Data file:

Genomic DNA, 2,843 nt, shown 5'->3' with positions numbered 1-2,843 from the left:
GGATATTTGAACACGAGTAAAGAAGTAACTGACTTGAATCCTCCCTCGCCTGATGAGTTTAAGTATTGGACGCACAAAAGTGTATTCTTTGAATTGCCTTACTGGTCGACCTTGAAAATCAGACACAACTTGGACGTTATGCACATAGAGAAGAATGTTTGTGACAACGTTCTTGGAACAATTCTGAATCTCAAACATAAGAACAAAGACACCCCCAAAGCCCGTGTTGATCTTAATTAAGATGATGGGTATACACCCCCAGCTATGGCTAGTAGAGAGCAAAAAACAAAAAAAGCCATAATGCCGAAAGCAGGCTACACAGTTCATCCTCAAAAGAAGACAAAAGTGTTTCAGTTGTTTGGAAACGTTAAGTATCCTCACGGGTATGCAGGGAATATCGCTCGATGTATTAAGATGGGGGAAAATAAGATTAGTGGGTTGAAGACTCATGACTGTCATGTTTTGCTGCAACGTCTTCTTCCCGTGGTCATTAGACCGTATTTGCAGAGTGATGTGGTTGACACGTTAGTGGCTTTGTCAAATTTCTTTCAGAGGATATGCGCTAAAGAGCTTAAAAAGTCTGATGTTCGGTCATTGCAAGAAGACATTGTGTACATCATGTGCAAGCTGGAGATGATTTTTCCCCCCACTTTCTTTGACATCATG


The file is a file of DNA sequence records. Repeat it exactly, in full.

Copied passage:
Genomic DNA, 2,843 nt, shown 5'->3' with positions numbered 1-2,843 from the left:
GGATATTTGAACACGAGTAAAGAAGTAACTGACTTGAATCCTCCCTCGCCTGATGAGTTTAAGTATTGGACGCACAAAAGTGTATTCTTTGAATTGCCTTACTGGTCGACCTTGAAAATCAGACACAACTTGGACGTTATGCACATAGAGAAGAATGTTTGTGACAACGTTCTTGGAACAATTCTGAATCTCAAACATAAGAACAAAGACACCCCCAAAGCCCGTGTTGATCTTAATTAAGATGATGGGTATACACCCCCAGCTATGGCTAGTAGAGAGCAAAAAACAAAAAAAGCCATAATGCCGAAAGCAGGCTACACAGTTCATCCTCAAAAGAAGACAAAAGTGTTTCAGTTGTTTGGAAACGTTAAGTATCCTCACGGGTATGCAGGGAATATCGCTCGATGTATTAAGATGGGGGAAAATAAGATTAGTGGGTTGAAGACTCATGACTGTCATGTTTTGCTGCAACGTCTTCTTCCCGTGGTCATTAGACCGTATTTGCAGAGTGATGTGGTTGACACGTTAGTGGCTTTGTCAAATTTCTTTCAGAGGATATGCGCTAAAGAGCTTAAAAAGTCTGATGTTCGGTCATTGCAAGAAGACATTGTGTACATCATGTGCAAGCTGGAGATGATTTTTCCCCCCACTTTCTTTGACATCATG